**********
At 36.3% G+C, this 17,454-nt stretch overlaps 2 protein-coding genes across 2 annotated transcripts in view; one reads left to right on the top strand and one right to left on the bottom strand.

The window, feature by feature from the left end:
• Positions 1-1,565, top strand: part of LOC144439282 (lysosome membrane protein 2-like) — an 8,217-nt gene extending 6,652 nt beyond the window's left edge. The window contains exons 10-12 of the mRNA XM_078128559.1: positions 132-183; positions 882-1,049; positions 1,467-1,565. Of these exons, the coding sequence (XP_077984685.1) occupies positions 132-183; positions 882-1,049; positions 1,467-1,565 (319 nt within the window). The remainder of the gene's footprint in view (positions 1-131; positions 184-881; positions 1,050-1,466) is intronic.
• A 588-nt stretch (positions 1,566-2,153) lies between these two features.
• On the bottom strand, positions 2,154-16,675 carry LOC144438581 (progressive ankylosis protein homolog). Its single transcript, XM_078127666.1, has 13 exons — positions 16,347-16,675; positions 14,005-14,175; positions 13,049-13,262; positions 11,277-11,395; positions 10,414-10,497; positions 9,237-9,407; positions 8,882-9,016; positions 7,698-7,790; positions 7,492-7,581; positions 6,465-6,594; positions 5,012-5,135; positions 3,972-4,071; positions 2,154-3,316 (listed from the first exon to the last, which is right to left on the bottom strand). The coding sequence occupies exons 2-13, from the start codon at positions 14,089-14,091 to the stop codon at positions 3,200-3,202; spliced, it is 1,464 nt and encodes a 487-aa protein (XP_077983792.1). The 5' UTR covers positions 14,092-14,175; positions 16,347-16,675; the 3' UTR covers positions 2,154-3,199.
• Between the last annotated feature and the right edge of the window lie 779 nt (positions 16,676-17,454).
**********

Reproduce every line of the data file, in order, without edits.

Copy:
At 36.3% G+C, this 17,454-nt stretch overlaps 2 protein-coding genes across 2 annotated transcripts in view; one reads left to right on the top strand and one right to left on the bottom strand.

The window, feature by feature from the left end:
• Positions 1-1,565, top strand: part of LOC144439282 (lysosome membrane protein 2-like) — an 8,217-nt gene extending 6,652 nt beyond the window's left edge. The window contains exons 10-12 of the mRNA XM_078128559.1: positions 132-183; positions 882-1,049; positions 1,467-1,565. Of these exons, the coding sequence (XP_077984685.1) occupies positions 132-183; positions 882-1,049; positions 1,467-1,565 (319 nt within the window). The remainder of the gene's footprint in view (positions 1-131; positions 184-881; positions 1,050-1,466) is intronic.
• A 588-nt stretch (positions 1,566-2,153) lies between these two features.
• On the bottom strand, positions 2,154-16,675 carry LOC144438581 (progressive ankylosis protein homolog). Its single transcript, XM_078127666.1, has 13 exons — positions 16,347-16,675; positions 14,005-14,175; positions 13,049-13,262; positions 11,277-11,395; positions 10,414-10,497; positions 9,237-9,407; positions 8,882-9,016; positions 7,698-7,790; positions 7,492-7,581; positions 6,465-6,594; positions 5,012-5,135; positions 3,972-4,071; positions 2,154-3,316 (listed from the first exon to the last, which is right to left on the bottom strand). The coding sequence occupies exons 2-13, from the start codon at positions 14,089-14,091 to the stop codon at positions 3,200-3,202; spliced, it is 1,464 nt and encodes a 487-aa protein (XP_077983792.1). The 5' UTR covers positions 14,092-14,175; positions 16,347-16,675; the 3' UTR covers positions 2,154-3,199.
• Between the last annotated feature and the right edge of the window lie 779 nt (positions 16,676-17,454).